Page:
“…So are the Gaineses against same-sex marriage? And would they ever feature a same-sex couple on the show, as have HGTV’s ‘House Hunters’ and ‘Property Brothers’? Emails to Brock Murphy, the public relations director at their company, Magnolia, were not returned. HGTV’s PR department did not respond to initial emails and calls.”
Two days after this story was published, however, HGTV did release the following statement: “We don’t discriminate against members of the LGBT community in any of our shows. HGTV is proud to have a crystal clear, consistent record of including people from all walks of life in its series.”
Over the course of the past four seasons of HGTV’s “Fixer Upper”, Chip and Joanna have helped remodel homes for single parents, blended families, single adults, biracial families, elderly couples, families who have adopted children, and families of different cultural backgrounds and religious belief systems. And if you have ever watched multiple episodes of their show, it’s not hard to see that no matter whom they are working with, Chip and Joanna treat each one of their clients with the same amount of respect, attention to detail, and goofy sense of lighthearted humor.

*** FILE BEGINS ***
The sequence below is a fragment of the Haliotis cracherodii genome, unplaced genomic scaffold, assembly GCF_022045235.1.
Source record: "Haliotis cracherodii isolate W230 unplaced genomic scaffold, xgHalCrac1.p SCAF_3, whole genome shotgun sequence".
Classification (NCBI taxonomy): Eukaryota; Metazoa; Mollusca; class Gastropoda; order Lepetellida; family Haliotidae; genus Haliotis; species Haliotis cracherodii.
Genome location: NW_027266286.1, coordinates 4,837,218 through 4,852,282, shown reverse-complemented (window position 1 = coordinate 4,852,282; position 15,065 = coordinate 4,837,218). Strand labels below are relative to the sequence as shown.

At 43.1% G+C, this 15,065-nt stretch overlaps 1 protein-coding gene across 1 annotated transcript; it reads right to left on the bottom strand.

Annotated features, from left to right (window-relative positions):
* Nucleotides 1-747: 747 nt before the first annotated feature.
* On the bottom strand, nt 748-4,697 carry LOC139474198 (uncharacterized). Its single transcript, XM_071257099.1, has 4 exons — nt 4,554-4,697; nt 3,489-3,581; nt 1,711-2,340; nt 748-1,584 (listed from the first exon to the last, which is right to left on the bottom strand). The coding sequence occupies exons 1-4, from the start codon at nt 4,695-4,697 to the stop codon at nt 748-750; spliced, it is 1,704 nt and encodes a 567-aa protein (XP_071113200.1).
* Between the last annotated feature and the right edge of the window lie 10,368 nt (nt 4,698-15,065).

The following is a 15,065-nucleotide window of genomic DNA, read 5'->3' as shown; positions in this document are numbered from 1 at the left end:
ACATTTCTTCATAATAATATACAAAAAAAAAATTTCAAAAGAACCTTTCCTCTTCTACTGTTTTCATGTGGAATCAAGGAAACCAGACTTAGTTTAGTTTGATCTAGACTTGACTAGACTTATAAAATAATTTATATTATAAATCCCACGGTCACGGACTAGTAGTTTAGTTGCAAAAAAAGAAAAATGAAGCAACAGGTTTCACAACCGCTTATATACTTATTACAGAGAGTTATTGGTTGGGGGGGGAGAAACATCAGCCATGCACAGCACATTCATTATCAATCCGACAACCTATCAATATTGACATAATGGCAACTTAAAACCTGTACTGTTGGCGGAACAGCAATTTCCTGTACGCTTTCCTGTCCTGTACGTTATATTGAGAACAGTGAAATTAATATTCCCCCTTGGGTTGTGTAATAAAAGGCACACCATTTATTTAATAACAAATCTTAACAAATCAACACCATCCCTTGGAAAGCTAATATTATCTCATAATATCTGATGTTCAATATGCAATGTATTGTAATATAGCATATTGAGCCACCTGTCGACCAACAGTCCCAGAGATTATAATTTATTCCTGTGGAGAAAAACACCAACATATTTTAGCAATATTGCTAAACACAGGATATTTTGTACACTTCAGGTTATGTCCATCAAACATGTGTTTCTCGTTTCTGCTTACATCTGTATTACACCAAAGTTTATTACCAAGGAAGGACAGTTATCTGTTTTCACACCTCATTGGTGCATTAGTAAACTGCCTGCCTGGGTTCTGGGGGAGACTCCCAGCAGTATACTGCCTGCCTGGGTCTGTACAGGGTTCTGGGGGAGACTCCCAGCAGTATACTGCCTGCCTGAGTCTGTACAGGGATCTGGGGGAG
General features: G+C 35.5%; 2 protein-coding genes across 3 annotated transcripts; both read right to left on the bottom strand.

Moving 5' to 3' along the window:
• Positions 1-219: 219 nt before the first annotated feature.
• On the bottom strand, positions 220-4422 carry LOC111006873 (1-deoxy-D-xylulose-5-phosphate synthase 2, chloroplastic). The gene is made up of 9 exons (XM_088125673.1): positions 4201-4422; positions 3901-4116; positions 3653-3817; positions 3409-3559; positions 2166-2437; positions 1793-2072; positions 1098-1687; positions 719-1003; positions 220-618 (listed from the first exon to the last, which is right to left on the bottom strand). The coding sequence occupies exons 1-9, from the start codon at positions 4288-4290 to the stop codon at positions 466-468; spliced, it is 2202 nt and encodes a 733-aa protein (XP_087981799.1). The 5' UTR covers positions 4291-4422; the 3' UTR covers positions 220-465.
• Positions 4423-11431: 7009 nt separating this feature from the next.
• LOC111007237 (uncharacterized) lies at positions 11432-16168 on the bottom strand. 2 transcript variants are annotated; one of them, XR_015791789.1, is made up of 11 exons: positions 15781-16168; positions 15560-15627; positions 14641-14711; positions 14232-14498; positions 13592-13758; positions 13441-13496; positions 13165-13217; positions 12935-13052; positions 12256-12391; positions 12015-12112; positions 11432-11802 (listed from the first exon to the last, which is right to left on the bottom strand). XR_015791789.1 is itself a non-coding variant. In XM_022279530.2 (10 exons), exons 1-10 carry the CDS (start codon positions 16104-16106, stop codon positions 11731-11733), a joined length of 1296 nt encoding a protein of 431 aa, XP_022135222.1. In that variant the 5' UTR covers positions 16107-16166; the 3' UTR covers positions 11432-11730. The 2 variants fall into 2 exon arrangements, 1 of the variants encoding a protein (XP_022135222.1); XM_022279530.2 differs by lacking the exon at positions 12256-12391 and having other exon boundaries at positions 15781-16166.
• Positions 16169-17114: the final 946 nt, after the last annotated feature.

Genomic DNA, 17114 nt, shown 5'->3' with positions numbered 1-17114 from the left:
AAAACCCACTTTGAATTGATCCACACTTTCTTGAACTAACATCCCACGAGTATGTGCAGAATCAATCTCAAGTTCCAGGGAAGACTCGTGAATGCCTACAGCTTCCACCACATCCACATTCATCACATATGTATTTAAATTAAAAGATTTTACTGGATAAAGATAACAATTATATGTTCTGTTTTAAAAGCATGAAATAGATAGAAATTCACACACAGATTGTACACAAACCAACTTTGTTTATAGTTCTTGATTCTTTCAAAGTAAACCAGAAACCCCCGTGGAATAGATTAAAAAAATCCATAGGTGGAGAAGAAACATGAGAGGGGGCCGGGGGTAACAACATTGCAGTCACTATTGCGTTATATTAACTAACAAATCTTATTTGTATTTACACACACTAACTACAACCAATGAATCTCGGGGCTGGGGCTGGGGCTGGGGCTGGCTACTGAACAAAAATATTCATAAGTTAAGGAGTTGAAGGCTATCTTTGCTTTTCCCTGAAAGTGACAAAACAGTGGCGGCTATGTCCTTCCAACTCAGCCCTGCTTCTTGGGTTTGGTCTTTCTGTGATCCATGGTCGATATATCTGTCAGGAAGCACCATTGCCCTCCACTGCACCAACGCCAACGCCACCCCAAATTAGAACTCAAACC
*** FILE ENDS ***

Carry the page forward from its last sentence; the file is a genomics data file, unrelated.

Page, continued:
As Chip and Joanna had not publicly stated their religious views on same-sex marriage as part of Aurthur’s article, it shouldn’t be guessed at what their beliefs on the topic are in a 800-plus word article, no less. In addition, if and/or when the Gaines family chooses to respectfully comment on their religious views of marriage, it shouldn’t be a topic of criticism by a journalist no matter where they stand on the subject, nor must their religious beliefs have any crossover into their business unless they wish it to.
The Gaines family is by all appearances a group of honest, hardworking Americans. They have a family-owned business that helps their Texan neighbors of seemingly any background find their dream home at an affordable price and in a neighborhood that suits their needs. They seem to want to simply live their life peacefully and make other people happy, which is something that we should all celebrate. Who’s business is it to judge or stir up controversy around their religion simply because it may not be politically correct enough or fit another’s viewpoint?
As long as you aren’t physically harming another human being in your act of worship, I don’t care to criticize what you believe in religiously. I also don’t have to agree with you on what you practice or how you respectfully live out your faith. We should all, however, be able to treat each other with decency in respect to our differing beliefs.
To Chip and Joanna Gaines, I say keep doing what you are doing. Making people happy by designing them a home that they love is obviously a gift you both have, and I applaud you for sharing it with the rest of the world in the respectful, professional way that you have thus far. What your family peacefully practices religiously is your personal choice and your American right. As George Washington once said, “The liberty enjoyed by the people of these states of worshiping Almighty God agreeably to their conscience, is not only among the choicest of their blessings, but also of their rights.”